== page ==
at 281-282, O'Brien v. Dwight, 363 Mass. at 283-284, 288, and National Academy of Sciences v. Cambridge Trust Co. 370 Mass. at 310. We also note that whatever conflict of interest arose from the fact that Coggan was both trustee and residuary beneficiary of the trust created by clause fourteenth was inherent in the terms of the will; "where the method selected by a testator for the accomplishment of the purpose and object of the trust cannot be adopted by a trustee without dealing with himself individually, it may be fairly assumed that such dealing was contemplated by the testator." Boston Safe Deposit & Trust Co. v. Lewis, 317 Mass. 137 , 141 (1944), and material cited.

The fact that Coggan misconstrued clause fourteenth of the testatrix's will does not demonstrate "manifest error" in the allowance of his accounts. "The errors which it now seems existed in these accounts are such that they can be ascertained only by a most elaborate re-examination of both fact and law." Porotto v. Fiduciary Trust Co. 321 Mass. at 643. Reynolds v. Remick, 333 Mass. at 9 ("To justify revocation of decrees it is not enough to show that . . . the issues were not rightly decided"). Contrast Theberge v. Howe, 314 Mass. 22 , 24-25 (1943), and Stevens v. Moossa, 2 Mass. App. Ct. 886 , 887 (1974). Nor does this case fall within any of the other exceptions to the general rule prohibiting the reopening of previously allowed accounts. See cases cited in O'Brien v. Dwight, 363 Mass. at 286-287.

It follows from what has already been said that we must also reject the plaintiff's contention that the bank's first sixteen accounts should be reopened in order that the bank may be ordered to pay to the plaintiff that portion of the improperly accumulated trust income which resulted from the bank's failure to disburse to her during the period covered by those accounts her share of the trust income to which Anderson, Nylander (Lawson), and Olson were entitled before their deaths. There is nothing in the record to suggest that the plaintiff was not given notice of the filing of the bank's accounts or was, for any other reason, deprived of an opportunity to contest those accounts.

Page 450

The plaintiff also seeks to have the bank's third through sixteenth accounts reopened so that the bank may be ordered to apportion its trustee service fees (and "slight" legal fees) during the period covered by those accounts between principal and income and may be ordered to disburse to the plaintiff the resulting increase in her share of the trust income. The apparent contention of the plaintiff is that during the period covered by the accounts in question the bank did apportion between income and principal the expenses of the other three trusts under the testatrix's will and that the failure to treat the trust created by clause fourteenth similarly constituted fraud or manifest error. We cannot consider this argument. Nothing in the record before us indicates whether the bank did so apportion the expenses of the other three trusts. The plaintiff has not included the bank's accounts in its record appendix, and we see no occasion to send for any of the original papers in these cases. Haddad v. Board of Appeals of Medford, 4 Mass. App. Ct. 843 (1976), and cases cited.

In any event, there is nothing to indicate that the plaintiff did not have an opportunity to raise the issue of apportionment of trust expenses at the original hearings on the allowance of the bank's third through sixteenth accounts. The trustee's allocation of trustee service fees entirely to income followed the ordinary practice of allocating regular annual expenses entirely to income (Trustees of Dartmouth College v. Quincy, 331 Mass. 219 , 227 [1954], and cases cited; Restatement [Second] of Trusts Section 233, comment e [1957]; 3 Scott, Trusts Section 233.2 [3d ed. 1967]), and the plaintiff concedes that the trustee service fees were reasonable.

b. We turn now to the disposition of the bank's seventeenth through twentieth accounts. It follows from our construction of clause fourteenth of the will in part 1 (a) of this opinion that the bank's seventeenth through twentieth accounts must be adjusted to provide for the payment to the plaintiff of that portion of the trust income formerly payable to the deceased servants which during the period covered by these accounts the bank accumulated but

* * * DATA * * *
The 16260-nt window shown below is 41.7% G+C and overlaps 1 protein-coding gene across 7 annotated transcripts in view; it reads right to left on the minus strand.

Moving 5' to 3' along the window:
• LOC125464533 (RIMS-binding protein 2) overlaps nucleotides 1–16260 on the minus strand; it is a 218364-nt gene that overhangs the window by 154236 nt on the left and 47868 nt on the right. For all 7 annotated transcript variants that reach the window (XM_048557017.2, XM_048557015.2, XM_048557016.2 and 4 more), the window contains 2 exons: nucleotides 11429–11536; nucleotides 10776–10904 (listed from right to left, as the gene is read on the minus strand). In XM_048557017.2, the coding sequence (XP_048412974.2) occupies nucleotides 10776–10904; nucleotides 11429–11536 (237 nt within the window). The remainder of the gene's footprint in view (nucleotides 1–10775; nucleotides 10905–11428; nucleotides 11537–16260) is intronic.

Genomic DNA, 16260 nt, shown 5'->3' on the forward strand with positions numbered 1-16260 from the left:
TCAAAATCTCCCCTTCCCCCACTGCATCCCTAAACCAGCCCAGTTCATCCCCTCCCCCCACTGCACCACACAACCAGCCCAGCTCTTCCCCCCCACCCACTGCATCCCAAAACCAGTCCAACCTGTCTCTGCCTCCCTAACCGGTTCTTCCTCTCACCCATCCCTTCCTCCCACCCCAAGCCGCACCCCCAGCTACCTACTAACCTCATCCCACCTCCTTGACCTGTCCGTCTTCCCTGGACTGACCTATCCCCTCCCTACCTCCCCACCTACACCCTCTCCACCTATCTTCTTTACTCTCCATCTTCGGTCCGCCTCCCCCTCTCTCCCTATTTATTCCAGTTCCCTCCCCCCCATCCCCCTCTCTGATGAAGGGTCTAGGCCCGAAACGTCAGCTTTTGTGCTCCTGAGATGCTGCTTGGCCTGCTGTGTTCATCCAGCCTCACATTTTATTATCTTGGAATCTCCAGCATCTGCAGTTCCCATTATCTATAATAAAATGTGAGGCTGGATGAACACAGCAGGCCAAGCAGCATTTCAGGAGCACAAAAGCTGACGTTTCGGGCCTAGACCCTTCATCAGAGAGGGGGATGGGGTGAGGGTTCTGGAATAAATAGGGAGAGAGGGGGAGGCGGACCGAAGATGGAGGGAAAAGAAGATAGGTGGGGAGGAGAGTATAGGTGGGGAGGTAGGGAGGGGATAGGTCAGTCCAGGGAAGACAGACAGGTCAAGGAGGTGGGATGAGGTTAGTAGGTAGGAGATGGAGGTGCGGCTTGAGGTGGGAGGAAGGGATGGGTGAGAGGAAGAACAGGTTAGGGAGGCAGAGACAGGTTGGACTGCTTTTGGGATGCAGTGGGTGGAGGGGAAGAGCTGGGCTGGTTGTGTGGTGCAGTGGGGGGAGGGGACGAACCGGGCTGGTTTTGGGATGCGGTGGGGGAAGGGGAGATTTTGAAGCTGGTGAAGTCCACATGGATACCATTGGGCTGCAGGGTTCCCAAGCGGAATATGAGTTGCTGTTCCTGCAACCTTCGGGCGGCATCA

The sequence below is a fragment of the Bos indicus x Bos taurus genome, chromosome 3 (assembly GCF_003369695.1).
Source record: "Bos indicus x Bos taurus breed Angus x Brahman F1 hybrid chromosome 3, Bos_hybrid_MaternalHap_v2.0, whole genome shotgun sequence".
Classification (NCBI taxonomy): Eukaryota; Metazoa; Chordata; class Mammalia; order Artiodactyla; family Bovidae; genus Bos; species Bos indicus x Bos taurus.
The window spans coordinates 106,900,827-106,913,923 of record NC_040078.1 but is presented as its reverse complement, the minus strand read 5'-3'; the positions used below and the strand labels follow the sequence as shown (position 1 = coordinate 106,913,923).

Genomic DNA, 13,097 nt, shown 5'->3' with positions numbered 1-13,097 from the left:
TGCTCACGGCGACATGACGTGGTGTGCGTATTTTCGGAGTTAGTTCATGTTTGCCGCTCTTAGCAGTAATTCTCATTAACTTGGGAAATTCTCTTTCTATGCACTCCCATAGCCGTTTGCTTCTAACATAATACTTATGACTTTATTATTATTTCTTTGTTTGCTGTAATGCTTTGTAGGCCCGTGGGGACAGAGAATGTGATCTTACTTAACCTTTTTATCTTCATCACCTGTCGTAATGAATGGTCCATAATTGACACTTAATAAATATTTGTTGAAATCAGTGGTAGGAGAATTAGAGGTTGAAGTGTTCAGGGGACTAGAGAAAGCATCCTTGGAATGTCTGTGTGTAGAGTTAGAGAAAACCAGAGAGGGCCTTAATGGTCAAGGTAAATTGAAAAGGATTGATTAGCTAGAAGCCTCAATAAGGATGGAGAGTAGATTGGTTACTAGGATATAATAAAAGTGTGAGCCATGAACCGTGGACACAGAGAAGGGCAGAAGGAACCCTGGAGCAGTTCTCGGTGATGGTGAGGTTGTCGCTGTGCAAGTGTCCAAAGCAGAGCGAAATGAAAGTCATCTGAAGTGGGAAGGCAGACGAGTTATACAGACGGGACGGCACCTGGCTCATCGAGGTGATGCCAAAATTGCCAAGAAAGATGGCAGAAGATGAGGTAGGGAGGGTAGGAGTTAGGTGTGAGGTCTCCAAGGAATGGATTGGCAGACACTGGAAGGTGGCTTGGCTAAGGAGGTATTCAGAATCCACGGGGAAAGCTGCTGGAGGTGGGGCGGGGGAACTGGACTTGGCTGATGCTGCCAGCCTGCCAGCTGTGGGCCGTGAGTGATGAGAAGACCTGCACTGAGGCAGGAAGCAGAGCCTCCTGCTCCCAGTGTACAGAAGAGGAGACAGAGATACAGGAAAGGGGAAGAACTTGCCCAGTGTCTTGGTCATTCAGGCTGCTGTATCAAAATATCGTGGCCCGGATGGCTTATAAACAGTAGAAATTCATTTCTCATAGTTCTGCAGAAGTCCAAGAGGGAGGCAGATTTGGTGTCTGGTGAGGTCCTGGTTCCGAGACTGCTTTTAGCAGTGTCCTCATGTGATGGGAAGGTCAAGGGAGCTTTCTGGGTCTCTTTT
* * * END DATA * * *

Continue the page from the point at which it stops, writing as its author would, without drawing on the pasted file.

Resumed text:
Page 451

should have paid to the plaintiff. No other adjustment in the bank's seventeenth through twentieth accounts is necessary. In light of the facts that the bank's trustee service fees were reasonable, that the bank's allocation of its trustee service fees entirely to trust income followed ordinary practice, and that the record contains no indication that the bank did apportion between income and principal its trustee service fees for the other three trusts created by the testatrix's will, we will not interfere with the judge's finding that the bank acted in good faith in allocating its trustee service fees entirely to trust income.

3. The judgment entered on the plaintiff's petition for declaratory relief is reversed. A new judgment is to be entered in conformity with part 1 of this opinion. That judgment shall be restricted to a declaration of the plaintiff's future rights under clauses fourteenth and sixteenth of the testatrix's will and, in accordance with part 2 (a) of this opinion, shall make no declaration as to the correctness of Coggan's thirteenth through seventeenth accounts and the bank's first sixteen accounts. The judgment entered on the bank's petitions for the allowance of its seventeenth through twentieth accounts is also reversed. A new judgment is to be entered on those petitions in conformity with part 2 (b) of this opinion.

So ordered.


FOOTNOTES

[Note 1] Throughout this opinion we shall refer to the Old Colony Trust Company and its successor corporation. The First National Bank of Boston, interchangeably and simply as "the bank."

[Note 2] This clause was erroneously labeled "Sixteenth." We shall refer to it as the fifteenth clause in order to avoid confusion as between it and the following clause which was properly labeled "Sixteenth."

[Note 3] It appears that in September, 1960. Coggan resigned as trustee and that the Probate Court then appointed Coggan and the bank as joint trustees.

[Note 4] Both the plaintiff and the bank agree in their briefs that the bank during the period of its seventeenth through twentieth accounts charged no legal fees to trust income. It appears from the judge's findings that the bank occasionally charged legal fees to trust income prior to the bank's seventeenth account.

[Note 5] Most States follow the practice adhered to in Massachusetts of holding that an unrevoked decree approving an intermediate or annual accounting is res judicata as to the questions presented, and such matters are not subject to review in the final accounting. Contrast Estate of Genung, 161 Cal. App. 2d 507, 511 (1958), In re Gray Estate, 9 Mich. App. 262, 272 (1967), and Matter of Crawford, 207 Misc. 145, 148-150 (N.Y. Sur. Ct. 1955), with Hardy v. Hardy, 217 Ark. 296, 302-303 (1950). See Bogert, Trusts and Trustees Section 974, and cases cited in n.40 (2d ed. 1962); 3 Scott, Trusts Section 220, and cases cited in n.1 (3d ed. 1967).